Academic journal article Journal of Information Systems Education

Enterprise Architecture Specification Case Study

Academic journal article Journal of Information Systems Education

Enterprise Architecture Specification Case Study

Article excerpt

1. INTRODUCTION

Developing enterprise architecture (EA) specifications for an enterprise is a non-trivial task, especially in the ever changing business and technology environment of today. In the case of health care organizations the complexity of their business operations have escalated as new legislation has been introduced, and there is increasing demand for improved quality of health care services including Medicare services, and reduction in health care expenditure. Health care organizations are also challenged by their competitors, and must leverage all their assets to survive and prosper. Emerging information technologies offer opportunities to achieve such goals, but there are also significant challenges such as disparate systems in use, concerns such as ease-of-use, transparency, accountability and security, to name a few.

Project-Based Learning (PBL) engages students to apply academic knowledge to applications in the real world. It has been found that PBL stimulates student learning by using acquired knowledge for applied learning (Rivet & Krajcik, 2004; Steenkamp, White & Kakish, 2002). Team based student projects have become common in coursework in the field of Information Technology (IT), as reported by many authors including Meyer (2005) and Stephens (2001). In a literature survey of student team effectiveness Stephens (2001) has found that there is a need for effective teamwork management in the academic context. A standards-based approach to team projects has been followed by the senior author over many years, where teams are informed by international standards and best practices in IT projects.

In this paper a case study format was used, after Cappel and Schwager (2002), to report on experience in a team project for a graduate course in enterprise architecture (EA), and falls in the category of a project-based case. For background, the goal of the graduate course was to provide a comprehensive perspective of enterprise architecture within the context of the global business environment of a competitive enterprise. Intended outcomes for the course were that students are able to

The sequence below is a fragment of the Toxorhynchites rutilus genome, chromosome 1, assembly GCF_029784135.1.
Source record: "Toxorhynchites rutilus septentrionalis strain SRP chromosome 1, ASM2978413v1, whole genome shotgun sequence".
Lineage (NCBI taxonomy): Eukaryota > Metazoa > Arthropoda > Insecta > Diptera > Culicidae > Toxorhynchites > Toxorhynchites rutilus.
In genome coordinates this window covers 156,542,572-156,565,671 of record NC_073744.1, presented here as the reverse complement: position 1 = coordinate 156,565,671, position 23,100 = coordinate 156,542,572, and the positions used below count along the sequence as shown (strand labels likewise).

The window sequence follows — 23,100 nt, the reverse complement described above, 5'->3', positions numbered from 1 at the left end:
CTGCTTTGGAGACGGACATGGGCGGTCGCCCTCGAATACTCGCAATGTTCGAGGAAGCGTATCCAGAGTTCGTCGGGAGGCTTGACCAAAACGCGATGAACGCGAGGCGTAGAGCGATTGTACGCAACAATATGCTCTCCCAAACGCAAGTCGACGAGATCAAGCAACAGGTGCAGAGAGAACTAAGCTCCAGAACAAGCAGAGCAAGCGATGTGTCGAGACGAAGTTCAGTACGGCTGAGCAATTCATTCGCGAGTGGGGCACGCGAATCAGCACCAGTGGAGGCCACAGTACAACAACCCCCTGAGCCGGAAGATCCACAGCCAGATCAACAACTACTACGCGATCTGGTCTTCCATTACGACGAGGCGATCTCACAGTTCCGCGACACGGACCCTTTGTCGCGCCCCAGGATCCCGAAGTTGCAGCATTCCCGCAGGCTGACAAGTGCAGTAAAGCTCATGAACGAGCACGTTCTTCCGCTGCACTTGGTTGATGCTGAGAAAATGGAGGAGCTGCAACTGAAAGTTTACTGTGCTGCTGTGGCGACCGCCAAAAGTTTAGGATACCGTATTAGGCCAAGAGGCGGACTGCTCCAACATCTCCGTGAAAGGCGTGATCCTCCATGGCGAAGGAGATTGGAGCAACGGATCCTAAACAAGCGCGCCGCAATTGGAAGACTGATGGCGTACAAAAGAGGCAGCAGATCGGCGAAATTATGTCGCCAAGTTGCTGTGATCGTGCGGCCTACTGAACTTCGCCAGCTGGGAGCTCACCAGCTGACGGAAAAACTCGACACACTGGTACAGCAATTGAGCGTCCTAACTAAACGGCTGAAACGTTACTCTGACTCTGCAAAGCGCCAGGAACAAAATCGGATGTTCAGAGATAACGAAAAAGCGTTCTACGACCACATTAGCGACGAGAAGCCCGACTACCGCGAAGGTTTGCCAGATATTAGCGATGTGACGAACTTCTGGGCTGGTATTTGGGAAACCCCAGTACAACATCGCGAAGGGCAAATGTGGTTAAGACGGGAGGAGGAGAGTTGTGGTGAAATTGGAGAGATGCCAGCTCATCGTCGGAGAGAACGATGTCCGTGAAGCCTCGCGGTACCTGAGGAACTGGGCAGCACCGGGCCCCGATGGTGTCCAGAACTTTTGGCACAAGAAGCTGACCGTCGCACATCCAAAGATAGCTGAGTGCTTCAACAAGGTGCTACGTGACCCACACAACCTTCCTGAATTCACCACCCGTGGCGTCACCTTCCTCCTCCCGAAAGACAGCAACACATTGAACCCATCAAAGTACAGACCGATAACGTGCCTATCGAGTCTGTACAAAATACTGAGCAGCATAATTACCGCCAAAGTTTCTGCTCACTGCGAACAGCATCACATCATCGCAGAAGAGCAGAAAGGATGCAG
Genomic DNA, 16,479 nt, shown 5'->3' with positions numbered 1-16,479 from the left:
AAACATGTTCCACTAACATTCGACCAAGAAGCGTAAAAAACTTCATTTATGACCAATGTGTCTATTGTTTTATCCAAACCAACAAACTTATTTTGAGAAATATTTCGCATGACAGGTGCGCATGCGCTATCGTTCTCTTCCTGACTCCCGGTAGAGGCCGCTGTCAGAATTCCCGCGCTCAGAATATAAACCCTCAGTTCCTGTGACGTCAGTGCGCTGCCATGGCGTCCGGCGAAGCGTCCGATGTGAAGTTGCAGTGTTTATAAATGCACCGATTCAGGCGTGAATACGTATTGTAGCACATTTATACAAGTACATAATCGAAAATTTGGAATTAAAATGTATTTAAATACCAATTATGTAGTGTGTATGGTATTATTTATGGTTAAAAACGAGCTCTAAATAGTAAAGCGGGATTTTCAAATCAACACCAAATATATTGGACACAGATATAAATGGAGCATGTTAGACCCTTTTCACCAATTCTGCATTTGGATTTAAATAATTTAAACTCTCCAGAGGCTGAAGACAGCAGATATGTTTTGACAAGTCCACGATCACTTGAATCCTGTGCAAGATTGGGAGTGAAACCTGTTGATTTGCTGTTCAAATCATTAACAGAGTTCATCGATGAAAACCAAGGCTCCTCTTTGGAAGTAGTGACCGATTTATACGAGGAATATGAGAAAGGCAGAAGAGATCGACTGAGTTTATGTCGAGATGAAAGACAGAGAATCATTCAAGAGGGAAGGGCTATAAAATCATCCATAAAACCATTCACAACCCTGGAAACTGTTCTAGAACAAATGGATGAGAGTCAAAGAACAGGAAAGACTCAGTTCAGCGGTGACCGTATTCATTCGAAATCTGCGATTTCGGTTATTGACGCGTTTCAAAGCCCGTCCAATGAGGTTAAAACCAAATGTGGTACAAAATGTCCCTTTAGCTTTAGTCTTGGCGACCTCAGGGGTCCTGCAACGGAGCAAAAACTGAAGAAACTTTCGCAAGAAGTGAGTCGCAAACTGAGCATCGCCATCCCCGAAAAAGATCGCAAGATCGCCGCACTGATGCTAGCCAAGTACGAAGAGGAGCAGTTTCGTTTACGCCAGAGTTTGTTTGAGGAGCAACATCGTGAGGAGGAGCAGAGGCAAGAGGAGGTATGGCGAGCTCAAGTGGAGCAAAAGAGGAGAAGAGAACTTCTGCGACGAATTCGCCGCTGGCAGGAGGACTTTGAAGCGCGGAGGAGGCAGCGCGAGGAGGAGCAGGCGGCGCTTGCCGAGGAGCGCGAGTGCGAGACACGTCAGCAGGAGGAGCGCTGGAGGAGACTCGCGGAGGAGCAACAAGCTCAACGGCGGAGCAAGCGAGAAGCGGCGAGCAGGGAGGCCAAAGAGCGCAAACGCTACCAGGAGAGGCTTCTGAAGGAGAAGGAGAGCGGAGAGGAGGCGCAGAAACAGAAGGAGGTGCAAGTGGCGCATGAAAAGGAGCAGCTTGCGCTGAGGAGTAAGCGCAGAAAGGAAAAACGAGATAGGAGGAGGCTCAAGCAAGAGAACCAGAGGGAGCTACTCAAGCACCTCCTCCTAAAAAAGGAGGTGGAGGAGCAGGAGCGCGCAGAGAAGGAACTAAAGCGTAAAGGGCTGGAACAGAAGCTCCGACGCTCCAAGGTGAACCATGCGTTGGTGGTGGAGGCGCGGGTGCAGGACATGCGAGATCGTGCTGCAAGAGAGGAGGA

* Identify, interpret and adopt the best practices in the field of IT architecture design and deployment as promoted by international standards organizations.

* Lead and manage the process of IT architecture design within the organization.

* Participate in architecture design project as lead designer.

* Define the viewpoints and views relevant to stakeholders, and design models of the enterprise architecture.

The course was offered in blended mode of delivery requiring that teaching and collaboration be done in both face-to-face and virtual modes. The pedagogy was designed to incorporate various didactical methods suited to the adult learner, and requiring higher-order cognitive skills such as the application of concepts and theories, analysis of the business case, synthesis of concerns and principles as relevant for the deliverables of the project, and evaluation of alternative models (Bloom et al., 1956). The pedagogy also recognizes the importance of problem solving and interpersonal skills and communication that are valued by academia and practice alike (Tang et al., 2001). The course started with covering the theory and best practices of EA, during which students executed individual home assignments as part of the course requirements. Orientation was provided for these assignments and detailed feedback on student papers followed after grading them. Part of the course involved an industry sponsored team project which commenced after a substantial part of the EA syllabus had been covered. The team project exposed students to a real-world situation, challenges and concerns and a "learn by doing" experience. Team members were required to collaborate in various roles relating to the architecture process, starting with the interpretation of the business case, the project charter and project requirements. …

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